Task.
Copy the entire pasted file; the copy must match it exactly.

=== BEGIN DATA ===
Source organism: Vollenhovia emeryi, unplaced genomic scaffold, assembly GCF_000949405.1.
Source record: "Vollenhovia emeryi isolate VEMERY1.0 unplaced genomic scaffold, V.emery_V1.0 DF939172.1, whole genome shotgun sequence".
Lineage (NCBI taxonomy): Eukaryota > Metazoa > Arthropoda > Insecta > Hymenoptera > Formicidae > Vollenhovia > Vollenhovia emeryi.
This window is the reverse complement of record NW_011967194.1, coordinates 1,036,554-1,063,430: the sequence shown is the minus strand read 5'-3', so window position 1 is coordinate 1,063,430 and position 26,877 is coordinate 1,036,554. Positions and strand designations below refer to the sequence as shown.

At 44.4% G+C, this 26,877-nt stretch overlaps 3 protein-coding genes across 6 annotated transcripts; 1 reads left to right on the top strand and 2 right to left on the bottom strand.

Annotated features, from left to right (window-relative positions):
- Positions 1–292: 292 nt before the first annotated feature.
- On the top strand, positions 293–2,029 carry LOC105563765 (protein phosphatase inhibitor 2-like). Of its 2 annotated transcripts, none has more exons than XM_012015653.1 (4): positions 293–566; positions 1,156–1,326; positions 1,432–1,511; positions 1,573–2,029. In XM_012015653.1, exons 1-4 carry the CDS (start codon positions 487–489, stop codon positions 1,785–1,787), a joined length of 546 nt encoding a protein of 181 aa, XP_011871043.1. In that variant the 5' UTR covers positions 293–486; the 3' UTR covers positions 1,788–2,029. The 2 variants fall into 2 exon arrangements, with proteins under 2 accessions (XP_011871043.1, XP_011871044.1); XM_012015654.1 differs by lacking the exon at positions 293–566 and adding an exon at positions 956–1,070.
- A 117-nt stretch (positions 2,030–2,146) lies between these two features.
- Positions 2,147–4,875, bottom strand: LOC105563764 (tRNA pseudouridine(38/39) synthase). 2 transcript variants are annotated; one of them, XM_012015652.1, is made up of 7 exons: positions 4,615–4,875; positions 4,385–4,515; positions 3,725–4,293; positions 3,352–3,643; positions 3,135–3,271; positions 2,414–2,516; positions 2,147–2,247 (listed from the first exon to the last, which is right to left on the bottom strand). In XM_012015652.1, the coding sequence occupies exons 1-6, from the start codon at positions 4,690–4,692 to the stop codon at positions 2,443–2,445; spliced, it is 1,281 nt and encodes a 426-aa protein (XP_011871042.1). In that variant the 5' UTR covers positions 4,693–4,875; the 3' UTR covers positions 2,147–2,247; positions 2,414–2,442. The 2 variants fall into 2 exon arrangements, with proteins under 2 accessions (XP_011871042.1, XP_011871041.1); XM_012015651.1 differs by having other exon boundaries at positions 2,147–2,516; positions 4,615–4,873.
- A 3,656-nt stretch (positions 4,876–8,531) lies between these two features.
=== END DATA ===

Source organism: Vollenhovia emeryi, unplaced genomic scaffold, assembly GCF_000949405.1.
Source record: "Vollenhovia emeryi isolate VEMERY1.0 unplaced genomic scaffold, V.emery_V1.0 DF939172.1, whole genome shotgun sequence".
Lineage (NCBI taxonomy): Eukaryota > Metazoa > Arthropoda > Insecta > Hymenoptera > Formicidae > Vollenhovia > Vollenhovia emeryi.
This window is the reverse complement of record NW_011967194.1, coordinates 1,036,554-1,063,430: the sequence shown is the minus strand read 5'-3', so window position 1 is coordinate 1,063,430 and position 26,877 is coordinate 1,036,554. Positions and strand designations below refer to the sequence as shown.

At 44.4% G+C, this 26,877-nt stretch overlaps 3 protein-coding genes across 6 annotated transcripts; 1 reads left to right on the top strand and 2 right to left on the bottom strand.

Annotated features, from left to right (window-relative positions):
- Positions 1–292: 292 nt before the first annotated feature.
- On the top strand, positions 293–2,029 carry LOC105563765 (protein phosphatase inhibitor 2-like). Of its 2 annotated transcripts, none has more exons than XM_012015653.1 (4): positions 293–566; positions 1,156–1,326; positions 1,432–1,511; positions 1,573–2,029. In XM_012015653.1, exons 1-4 carry the CDS (start codon positions 487–489, stop codon positions 1,785–1,787), a joined length of 546 nt encoding a protein of 181 aa, XP_011871043.1. In that variant the 5' UTR covers positions 293–486; the 3' UTR covers positions 1,788–2,029. The 2 variants fall into 2 exon arrangements, with proteins under 2 accessions (XP_011871043.1, XP_011871044.1); XM_012015654.1 differs by lacking the exon at positions 293–566 and adding an exon at positions 956–1,070.
- A 117-nt stretch (positions 2,030–2,146) lies between these two features.
- Positions 2,147–4,875, bottom strand: LOC105563764 (tRNA pseudouridine(38/39) synthase). 2 transcript variants are annotated; one of them, XM_012015652.1, is made up of 7 exons: positions 4,615–4,875; positions 4,385–4,515; positions 3,725–4,293; positions 3,352–3,643; positions 3,135–3,271; positions 2,414–2,516; positions 2,147–2,247 (listed from the first exon to the last, which is right to left on the bottom strand). In XM_012015652.1, the coding sequence occupies exons 1-6, from the start codon at positions 4,690–4,692 to the stop codon at positions 2,443–2,445; spliced, it is 1,281 nt and encodes a 426-aa protein (XP_011871042.1). In that variant the 5' UTR covers positions 4,693–4,875; the 3' UTR covers positions 2,147–2,247; positions 2,414–2,442. The 2 variants fall into 2 exon arrangements, with proteins under 2 accessions (XP_011871042.1, XP_011871041.1); XM_012015651.1 differs by having other exon boundaries at positions 2,147–2,516; positions 4,615–4,873.
- A 3,656-nt stretch (positions 4,876–8,531) lies between these two features.